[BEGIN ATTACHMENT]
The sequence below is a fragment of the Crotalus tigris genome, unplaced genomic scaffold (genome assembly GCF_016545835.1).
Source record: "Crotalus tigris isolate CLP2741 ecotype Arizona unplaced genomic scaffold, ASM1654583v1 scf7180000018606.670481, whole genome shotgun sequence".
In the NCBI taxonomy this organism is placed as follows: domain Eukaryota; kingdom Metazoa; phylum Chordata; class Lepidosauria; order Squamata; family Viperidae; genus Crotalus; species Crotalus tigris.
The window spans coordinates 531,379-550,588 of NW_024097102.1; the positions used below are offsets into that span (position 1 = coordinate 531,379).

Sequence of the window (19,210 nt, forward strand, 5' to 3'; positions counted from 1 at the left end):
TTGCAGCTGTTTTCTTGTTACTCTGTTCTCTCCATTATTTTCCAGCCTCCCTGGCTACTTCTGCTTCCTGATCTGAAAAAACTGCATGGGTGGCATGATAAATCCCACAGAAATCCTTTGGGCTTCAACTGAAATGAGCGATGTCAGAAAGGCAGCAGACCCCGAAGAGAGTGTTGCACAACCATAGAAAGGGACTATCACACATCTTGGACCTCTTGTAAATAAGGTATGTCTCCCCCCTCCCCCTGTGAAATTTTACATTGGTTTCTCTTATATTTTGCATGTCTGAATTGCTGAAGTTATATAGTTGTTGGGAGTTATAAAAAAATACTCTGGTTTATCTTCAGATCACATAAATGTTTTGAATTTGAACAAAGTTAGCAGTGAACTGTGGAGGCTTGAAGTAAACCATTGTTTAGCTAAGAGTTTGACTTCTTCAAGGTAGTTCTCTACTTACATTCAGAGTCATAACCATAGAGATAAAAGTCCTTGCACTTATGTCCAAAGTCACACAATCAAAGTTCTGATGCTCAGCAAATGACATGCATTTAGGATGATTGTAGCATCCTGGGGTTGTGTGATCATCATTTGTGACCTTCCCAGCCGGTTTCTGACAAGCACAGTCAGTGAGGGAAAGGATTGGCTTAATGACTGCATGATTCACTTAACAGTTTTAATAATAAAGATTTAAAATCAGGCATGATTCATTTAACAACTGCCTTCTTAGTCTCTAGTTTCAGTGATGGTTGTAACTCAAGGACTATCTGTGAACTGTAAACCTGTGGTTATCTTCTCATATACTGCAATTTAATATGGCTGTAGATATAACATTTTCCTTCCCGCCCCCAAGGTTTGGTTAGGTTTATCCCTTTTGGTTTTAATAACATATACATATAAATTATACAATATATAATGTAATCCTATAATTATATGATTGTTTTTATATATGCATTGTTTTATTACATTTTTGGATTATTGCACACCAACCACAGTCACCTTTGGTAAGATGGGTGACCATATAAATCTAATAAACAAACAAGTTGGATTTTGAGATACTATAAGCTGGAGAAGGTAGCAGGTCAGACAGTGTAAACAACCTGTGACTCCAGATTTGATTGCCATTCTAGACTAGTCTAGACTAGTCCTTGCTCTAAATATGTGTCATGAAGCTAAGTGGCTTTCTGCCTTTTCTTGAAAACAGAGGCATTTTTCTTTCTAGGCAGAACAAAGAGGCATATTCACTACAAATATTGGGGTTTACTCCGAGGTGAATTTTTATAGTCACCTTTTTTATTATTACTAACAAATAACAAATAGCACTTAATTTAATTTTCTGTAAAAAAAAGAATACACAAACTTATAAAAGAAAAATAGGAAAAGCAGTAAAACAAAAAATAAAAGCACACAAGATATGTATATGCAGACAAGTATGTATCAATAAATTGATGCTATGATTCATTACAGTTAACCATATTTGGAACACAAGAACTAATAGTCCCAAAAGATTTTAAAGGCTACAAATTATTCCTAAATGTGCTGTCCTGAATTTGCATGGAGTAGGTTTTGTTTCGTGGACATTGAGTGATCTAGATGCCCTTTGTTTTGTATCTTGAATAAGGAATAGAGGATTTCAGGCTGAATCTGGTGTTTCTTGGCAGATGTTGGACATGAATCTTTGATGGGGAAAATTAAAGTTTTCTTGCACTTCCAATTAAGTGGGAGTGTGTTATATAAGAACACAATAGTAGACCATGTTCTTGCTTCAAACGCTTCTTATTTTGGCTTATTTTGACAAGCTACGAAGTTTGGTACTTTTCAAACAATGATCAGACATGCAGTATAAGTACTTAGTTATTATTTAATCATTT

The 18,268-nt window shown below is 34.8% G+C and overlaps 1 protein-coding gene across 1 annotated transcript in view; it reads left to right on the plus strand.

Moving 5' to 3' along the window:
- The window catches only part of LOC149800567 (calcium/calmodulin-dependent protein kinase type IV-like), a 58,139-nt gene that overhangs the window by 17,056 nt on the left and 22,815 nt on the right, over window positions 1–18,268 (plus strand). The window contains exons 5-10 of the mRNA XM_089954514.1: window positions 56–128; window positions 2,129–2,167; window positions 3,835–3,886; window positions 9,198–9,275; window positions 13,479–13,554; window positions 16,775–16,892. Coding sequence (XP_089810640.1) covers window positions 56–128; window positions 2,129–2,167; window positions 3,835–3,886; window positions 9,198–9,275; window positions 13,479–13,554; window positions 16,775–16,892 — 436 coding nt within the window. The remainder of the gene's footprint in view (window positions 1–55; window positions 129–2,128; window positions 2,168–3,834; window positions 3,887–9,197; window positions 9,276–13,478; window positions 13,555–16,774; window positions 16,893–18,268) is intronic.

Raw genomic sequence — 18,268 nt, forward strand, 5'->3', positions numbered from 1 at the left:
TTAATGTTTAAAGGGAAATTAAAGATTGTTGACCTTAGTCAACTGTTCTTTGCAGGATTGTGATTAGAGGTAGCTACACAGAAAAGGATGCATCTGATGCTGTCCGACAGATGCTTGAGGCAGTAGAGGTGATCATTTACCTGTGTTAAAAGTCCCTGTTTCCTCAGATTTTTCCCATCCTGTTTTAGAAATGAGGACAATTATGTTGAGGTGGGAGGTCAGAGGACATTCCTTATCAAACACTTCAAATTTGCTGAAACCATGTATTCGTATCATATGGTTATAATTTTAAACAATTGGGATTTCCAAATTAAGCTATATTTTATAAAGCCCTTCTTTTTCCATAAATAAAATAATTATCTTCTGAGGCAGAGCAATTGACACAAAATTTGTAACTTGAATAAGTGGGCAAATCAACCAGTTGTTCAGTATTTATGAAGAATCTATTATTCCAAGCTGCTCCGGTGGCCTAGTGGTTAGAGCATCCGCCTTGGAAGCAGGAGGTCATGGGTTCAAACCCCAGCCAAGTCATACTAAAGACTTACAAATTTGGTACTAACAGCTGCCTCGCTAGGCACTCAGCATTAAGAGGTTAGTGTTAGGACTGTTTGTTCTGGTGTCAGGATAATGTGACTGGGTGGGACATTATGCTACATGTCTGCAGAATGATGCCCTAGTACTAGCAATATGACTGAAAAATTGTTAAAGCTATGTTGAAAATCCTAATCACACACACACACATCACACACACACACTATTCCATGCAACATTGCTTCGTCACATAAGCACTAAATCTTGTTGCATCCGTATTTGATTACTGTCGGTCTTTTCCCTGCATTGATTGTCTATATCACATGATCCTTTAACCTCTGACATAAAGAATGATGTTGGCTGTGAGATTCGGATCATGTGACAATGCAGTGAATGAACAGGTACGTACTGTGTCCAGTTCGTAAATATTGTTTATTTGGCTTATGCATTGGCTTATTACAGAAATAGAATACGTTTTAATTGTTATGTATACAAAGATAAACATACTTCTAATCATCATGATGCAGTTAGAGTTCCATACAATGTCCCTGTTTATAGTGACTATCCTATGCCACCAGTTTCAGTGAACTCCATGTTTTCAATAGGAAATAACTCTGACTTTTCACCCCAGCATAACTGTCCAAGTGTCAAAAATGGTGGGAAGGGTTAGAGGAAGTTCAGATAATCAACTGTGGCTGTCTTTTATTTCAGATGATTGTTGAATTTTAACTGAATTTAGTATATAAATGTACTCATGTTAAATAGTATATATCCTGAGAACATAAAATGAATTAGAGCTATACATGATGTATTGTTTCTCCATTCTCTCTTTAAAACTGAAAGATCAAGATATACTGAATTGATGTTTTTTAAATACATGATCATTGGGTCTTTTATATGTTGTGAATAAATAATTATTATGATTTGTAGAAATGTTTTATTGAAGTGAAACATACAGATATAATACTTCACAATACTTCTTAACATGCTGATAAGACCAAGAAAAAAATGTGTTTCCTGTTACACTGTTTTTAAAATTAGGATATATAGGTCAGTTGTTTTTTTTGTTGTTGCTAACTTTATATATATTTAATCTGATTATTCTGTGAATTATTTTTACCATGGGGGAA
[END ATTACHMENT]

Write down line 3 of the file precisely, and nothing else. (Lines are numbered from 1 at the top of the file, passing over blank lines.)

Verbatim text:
In the NCBI taxonomy this organism is placed as follows: domain Eukaryota; kingdom Metazoa; phylum Chordata; class Lepidosauria; order Squamata; family Viperidae; genus Crotalus; species Crotalus tigris.